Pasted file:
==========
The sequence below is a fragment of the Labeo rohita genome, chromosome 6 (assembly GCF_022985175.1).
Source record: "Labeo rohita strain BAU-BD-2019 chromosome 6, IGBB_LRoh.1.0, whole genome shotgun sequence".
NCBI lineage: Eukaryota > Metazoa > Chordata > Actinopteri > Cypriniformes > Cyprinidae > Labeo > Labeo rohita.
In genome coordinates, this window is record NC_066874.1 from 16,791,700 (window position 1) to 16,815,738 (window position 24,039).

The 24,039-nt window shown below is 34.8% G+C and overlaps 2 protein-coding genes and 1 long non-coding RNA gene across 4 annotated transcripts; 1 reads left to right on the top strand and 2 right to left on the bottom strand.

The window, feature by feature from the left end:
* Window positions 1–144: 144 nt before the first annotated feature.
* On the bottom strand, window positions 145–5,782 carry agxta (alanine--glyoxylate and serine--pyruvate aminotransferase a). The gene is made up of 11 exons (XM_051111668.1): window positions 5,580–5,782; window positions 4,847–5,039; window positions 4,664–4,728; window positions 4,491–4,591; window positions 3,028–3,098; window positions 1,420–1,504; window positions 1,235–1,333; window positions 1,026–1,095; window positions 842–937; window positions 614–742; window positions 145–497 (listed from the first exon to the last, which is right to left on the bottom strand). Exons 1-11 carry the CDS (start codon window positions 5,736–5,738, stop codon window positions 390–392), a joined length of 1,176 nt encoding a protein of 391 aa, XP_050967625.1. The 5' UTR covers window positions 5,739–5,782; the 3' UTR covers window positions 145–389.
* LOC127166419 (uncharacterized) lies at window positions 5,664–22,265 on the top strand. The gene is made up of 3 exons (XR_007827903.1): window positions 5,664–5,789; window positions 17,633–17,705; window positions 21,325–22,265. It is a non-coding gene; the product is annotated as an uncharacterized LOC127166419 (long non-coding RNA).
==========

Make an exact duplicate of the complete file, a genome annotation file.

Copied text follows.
The sequence below is a fragment of the Labeo rohita genome, chromosome 6 (assembly GCF_022985175.1).
Source record: "Labeo rohita strain BAU-BD-2019 chromosome 6, IGBB_LRoh.1.0, whole genome shotgun sequence".
NCBI lineage: Eukaryota > Metazoa > Chordata > Actinopteri > Cypriniformes > Cyprinidae > Labeo > Labeo rohita.
In genome coordinates, this window is record NC_066874.1 from 16,791,700 (window position 1) to 16,815,738 (window position 24,039).

The 24,039-nt window shown below is 34.8% G+C and overlaps 2 protein-coding genes and 1 long non-coding RNA gene across 4 annotated transcripts; 1 reads left to right on the top strand and 2 right to left on the bottom strand.

The window, feature by feature from the left end:
* Window positions 1–144: 144 nt before the first annotated feature.
* On the bottom strand, window positions 145–5,782 carry agxta (alanine--glyoxylate and serine--pyruvate aminotransferase a). The gene is made up of 11 exons (XM_051111668.1): window positions 5,580–5,782; window positions 4,847–5,039; window positions 4,664–4,728; window positions 4,491–4,591; window positions 3,028–3,098; window positions 1,420–1,504; window positions 1,235–1,333; window positions 1,026–1,095; window positions 842–937; window positions 614–742; window positions 145–497 (listed from the first exon to the last, which is right to left on the bottom strand). Exons 1-11 carry the CDS (start codon window positions 5,736–5,738, stop codon window positions 390–392), a joined length of 1,176 nt encoding a protein of 391 aa, XP_050967625.1. The 5' UTR covers window positions 5,739–5,782; the 3' UTR covers window positions 145–389.
* LOC127166419 (uncharacterized) lies at window positions 5,664–22,265 on the top strand. The gene is made up of 3 exons (XR_007827903.1): window positions 5,664–5,789; window positions 17,633–17,705; window positions 21,325–22,265. It is a non-coding gene; the product is annotated as an uncharacterized LOC127166419 (long non-coding RNA).